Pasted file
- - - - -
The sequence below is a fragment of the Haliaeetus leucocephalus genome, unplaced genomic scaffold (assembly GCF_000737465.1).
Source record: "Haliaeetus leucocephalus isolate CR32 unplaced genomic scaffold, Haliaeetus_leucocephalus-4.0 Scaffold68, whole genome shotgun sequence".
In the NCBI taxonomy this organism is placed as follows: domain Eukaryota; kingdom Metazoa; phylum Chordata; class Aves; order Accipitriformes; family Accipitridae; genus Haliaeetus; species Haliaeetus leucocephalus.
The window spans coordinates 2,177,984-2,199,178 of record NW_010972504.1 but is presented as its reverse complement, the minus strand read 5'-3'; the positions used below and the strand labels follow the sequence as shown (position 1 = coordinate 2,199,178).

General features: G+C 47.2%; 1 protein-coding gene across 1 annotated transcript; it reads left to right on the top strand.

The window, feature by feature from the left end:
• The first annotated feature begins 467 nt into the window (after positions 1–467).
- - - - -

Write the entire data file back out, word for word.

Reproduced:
The sequence below is a fragment of the Haliaeetus leucocephalus genome, unplaced genomic scaffold (assembly GCF_000737465.1).
Source record: "Haliaeetus leucocephalus isolate CR32 unplaced genomic scaffold, Haliaeetus_leucocephalus-4.0 Scaffold68, whole genome shotgun sequence".
In the NCBI taxonomy this organism is placed as follows: domain Eukaryota; kingdom Metazoa; phylum Chordata; class Aves; order Accipitriformes; family Accipitridae; genus Haliaeetus; species Haliaeetus leucocephalus.
The window spans coordinates 2,177,984-2,199,178 of record NW_010972504.1 but is presented as its reverse complement, the minus strand read 5'-3'; the positions used below and the strand labels follow the sequence as shown (position 1 = coordinate 2,199,178).

General features: G+C 47.2%; 1 protein-coding gene across 1 annotated transcript; it reads left to right on the top strand.

The window, feature by feature from the left end:
• The first annotated feature begins 467 nt into the window (after positions 1–467).